Isaac Newton School’s Covid-19 Challenge

Back in February, Isaac Newton School was doing well. It enrolled 600 students for the new school year – 400 boarders and 200 day-students. The O-level exam results, published the same month, placed the school 143rd out of 4,123 schools in the country. Results were particularly good in Science subjects. A month later, the school received the best A-level results in its history, placing it in the top 5 of 35 schools in Kalungu District.

In March, Uganda had its first Covid-19 case and since the 1st April the school, together with all educational institutions in Uganda, have been closed as part of the Covid lockdown.

Cleaning school for reopening

On October 15th the school was allowed to reopen but only for O and A-level finalists. Until December, schools have been instructed to operate a long teaching day, from 7am to 9pm at night, to complete the missed work from term 2. Work that should have been covered in the third term of 2020 will be undertaken between January and March 2021.  To accommodate this shift, the 2020 exams have been moved back to April 2021, to enable students to be assessed on the full syllabus.

Before schools reopen, they must obtain a Certificate to show they meet the following provisions:

  1. Provide hand-washing facilities at the main gate and outside every toilet, classroom, computer lab, science lab, dormitory and library.
  2. Have infra-red temperature guns and agree to take temperatures twice daily.
  3. Display posters on Covid prevention.
  4. Prepare rooms to house teachers, who are required to sleep on school premises.
  5. Have a standby vehicle in case of emergency.
  6. Have alcohol-based sanitizer gel.
  7. Use anti-mosquito repellent where students work to cut malaria transmission.
  8. Ensure that vitamin-rich fruits are included on the school menu.
  9. Divide students into smaller groups of not more than 40. This increases staff costs.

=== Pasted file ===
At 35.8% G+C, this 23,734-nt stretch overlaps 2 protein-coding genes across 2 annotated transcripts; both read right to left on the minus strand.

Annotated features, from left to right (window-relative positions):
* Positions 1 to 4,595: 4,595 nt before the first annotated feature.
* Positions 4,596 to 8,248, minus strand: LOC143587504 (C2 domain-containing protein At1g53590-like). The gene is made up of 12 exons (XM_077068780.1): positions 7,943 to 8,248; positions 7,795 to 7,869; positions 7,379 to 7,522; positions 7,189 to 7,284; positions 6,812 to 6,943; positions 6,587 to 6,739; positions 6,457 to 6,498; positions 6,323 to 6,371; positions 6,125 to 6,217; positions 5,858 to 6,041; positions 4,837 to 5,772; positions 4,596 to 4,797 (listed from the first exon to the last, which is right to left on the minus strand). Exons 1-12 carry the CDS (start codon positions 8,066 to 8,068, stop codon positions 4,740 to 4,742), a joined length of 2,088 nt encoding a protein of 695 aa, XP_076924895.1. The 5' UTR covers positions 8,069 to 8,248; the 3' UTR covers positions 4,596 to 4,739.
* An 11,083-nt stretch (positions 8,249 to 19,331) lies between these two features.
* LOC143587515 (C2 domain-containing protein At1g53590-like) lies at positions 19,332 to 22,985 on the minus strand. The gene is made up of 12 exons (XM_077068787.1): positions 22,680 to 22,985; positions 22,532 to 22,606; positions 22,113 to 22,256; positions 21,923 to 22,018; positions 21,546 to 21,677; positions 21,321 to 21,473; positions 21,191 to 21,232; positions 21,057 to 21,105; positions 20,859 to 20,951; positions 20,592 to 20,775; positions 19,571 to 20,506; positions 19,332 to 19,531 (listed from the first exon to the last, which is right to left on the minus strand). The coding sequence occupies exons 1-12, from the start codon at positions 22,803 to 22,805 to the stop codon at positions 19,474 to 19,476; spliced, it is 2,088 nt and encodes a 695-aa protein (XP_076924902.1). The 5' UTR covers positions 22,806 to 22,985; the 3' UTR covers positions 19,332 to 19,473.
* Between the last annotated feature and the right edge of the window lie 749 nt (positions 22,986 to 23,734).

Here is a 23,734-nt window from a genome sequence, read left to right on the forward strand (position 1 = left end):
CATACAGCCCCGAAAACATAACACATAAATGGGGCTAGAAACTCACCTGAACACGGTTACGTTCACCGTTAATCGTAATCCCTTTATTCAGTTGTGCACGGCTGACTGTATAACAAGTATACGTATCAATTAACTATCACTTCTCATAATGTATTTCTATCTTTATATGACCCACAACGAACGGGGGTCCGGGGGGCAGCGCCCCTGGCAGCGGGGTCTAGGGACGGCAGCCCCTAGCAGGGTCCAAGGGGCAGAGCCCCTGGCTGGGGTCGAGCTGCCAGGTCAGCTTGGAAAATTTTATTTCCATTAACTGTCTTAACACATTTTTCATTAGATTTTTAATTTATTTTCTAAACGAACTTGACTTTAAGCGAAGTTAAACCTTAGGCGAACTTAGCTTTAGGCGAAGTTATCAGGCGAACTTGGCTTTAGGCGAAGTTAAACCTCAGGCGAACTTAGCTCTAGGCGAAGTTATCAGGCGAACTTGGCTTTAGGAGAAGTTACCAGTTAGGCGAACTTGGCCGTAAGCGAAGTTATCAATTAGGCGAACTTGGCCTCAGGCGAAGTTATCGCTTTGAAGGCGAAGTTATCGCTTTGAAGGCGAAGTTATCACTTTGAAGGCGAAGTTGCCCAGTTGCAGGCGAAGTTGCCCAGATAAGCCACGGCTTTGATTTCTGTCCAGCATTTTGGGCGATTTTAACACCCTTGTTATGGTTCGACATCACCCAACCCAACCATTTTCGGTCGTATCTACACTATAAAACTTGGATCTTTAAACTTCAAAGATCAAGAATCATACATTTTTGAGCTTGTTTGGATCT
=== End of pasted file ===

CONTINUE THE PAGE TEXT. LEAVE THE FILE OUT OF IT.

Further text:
10. Limit access to the school to outsiders.

Most schools in Uganda are private since the liberalisation of education in the year 2000. Isaac Newton’s district has 35 high schools, 28 private and 7 state schools and, to date, Isaac Newton is one of only 5 schools to meet the stringent requirements for reopening.

To limit the spread of Covid, schools are no longer allowed to mix day and boarding

Newest boys’ dormitory

students. As Isaac Newton has 4 good dormitories, it has been designated for boarding only. To limit transmission, room occupancy has to be reduced from 8 to 3 students. This limits the capacity of the school to 120 students, which will drastically cut fee income and put a severe strain on school finances. Additionally, the Ministry of Education expects the school to accommodate some bright students from schools that have not been allowed to reopen. Priority for places will go to existing Isaac Newton students but, after consulting families, Peter Kisirinya, the school’s Director, has agreed to take 25 O-level and 13 A-level students from other schools. New students have had to consent to relocation and to pay full fees. As part of the deal, the government has agreed to attach to the school a paramedic from Masaka Hospital with a standby ambulance, should students or staff need urgent treatment. Some of the incoming students were studying French, which is not offered at Isaac Newton, so a French teacher will be brought in to support these students.

Survival during school closure

School closure from April to October was challenging for staff and students alike. Many teachers returned to their crop growing roots. The Headteacher, Ezra, grew the local staple foods of maize and beans, but supplemented ginger to bring in extra income. 12 teachers formed a cooperative to grow tomatoes as a large-scale cash crop, with a view to selling in Kenya and South Sudan. They had a fantastic harvest but the closure of national borders, due to Covid, prevented them from exporting their crop, so they earned little from the venture. Lydia, a teacher who is a single mother, bought fresh caught fish from Lake Victoria and sold it to the growing population around the school. She managed to sustain her family in this way. Two teachers crossed to Northern Tanzania to work in the gold mines. Another used his motorcycle as a bodaboda (taxi) to earn money ferrying passengers.